Transmission of Academic Values in Asian Studies workshop, 25 & 26 June 2009
held at the The Australian National University, Canberra
For further information please contact Helen.McMartin[at]anu.edu.au
Workshop Convenor: Professor Robert Cribb, Robert.Cribb[at]anu.edu.au
We thank the following sponsors for their generous financial support of this workshop:
ARC Asia Pacific Futures Research Network
The Australian Academy of Humanities
The Australian National University
This workshop examines issues surrounding the transmission of scholarly values in Asian Studies. It will draw upon the views of scholars from a range of life-stages in order to seek a clearer picture of the values that scholars see as important to preserve and of the techniques for achieving transmission between the generations. A feature of the workshop will be attention to differences in values and practice between Australia and other countries.
The traditional practice of academic work has changed greatly over the last few decades. The measurement of performance has become increasingly fine-grained, academic procedures are increasingly regulated and monitored by institutions which do not themselves engage in academic work, the expectation that academics will be entrepreneurial has grown apace and there is a relentless drive for innovation and ‘border-crossing’ in research and teaching.
In this process of change, much of it driven by good intentions, relatively little public attention has been given to the question of what is lost in turning academia into a bureaucracy and a business. The speakers at this workshop have been asked to reflect in one way or another on those qualities of academic life which are insufficiently nurtured in the present managerialist environment. Discussion will focus on how a recognition of these values might be fed into the current processes so that the core elements that drive scholarly life can be sustained.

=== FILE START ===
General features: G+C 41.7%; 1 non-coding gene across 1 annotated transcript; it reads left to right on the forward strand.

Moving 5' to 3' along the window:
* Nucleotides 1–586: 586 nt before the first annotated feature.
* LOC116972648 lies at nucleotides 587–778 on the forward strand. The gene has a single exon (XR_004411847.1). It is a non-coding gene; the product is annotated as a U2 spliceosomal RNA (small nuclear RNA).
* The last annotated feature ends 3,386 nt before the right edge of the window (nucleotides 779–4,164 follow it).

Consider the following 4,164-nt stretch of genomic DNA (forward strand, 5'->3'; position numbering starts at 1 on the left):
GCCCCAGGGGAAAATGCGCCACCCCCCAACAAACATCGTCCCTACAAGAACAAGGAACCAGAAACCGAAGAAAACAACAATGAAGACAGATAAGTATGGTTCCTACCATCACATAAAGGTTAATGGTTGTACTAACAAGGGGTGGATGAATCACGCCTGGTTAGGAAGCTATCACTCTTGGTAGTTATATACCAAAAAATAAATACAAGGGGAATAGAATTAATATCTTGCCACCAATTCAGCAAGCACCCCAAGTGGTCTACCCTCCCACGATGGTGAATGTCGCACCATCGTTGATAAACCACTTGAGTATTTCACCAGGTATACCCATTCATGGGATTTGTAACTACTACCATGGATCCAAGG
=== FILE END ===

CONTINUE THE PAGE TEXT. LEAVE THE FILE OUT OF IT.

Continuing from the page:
The values to be discussed include markers of scholarly excellence such as rigorous attention to empirical detail (including language competence), interpretative bravura, and theoretical sophistication, as well as markers of social significance such as policy relevance and the accessibility of writing to a broader public, and the vulnerability of research excellence to political pressures. They also include values related to ethical behaviour in research (both in relation to other researchers and in relation to informants and others who contribute to research). A particularly important issue is that of inter-generational relations: how do younger scholars balance the need for loyalty to their mentors with the need for creating a reputation of their own by overthrowing previous generations? How do senior scholars respond to being debunked? An important topic of the workshop will be the issue of engagement with Asia and with Asian scholarly communities.
Presentations will take the form of brief, ‘trigger’-style statements as a starting point for discussion. We expect that the workshop will make a valuable contribution to developing a sense of the wide variety of possible best practice in this field. To our knowledge there has been no previous workshop in Asian Studies focussing on the transmission of the distinctive scholarly values of the field in a cross-national comparative perspective. This workshop will contribute to developing research methodology for understanding the internal dynamics of academic life in Asian Studies.
CALL FOR PAPERS flyer, 8 December 2008
© The Australia-Netherlands Research Collaboration (ANRC)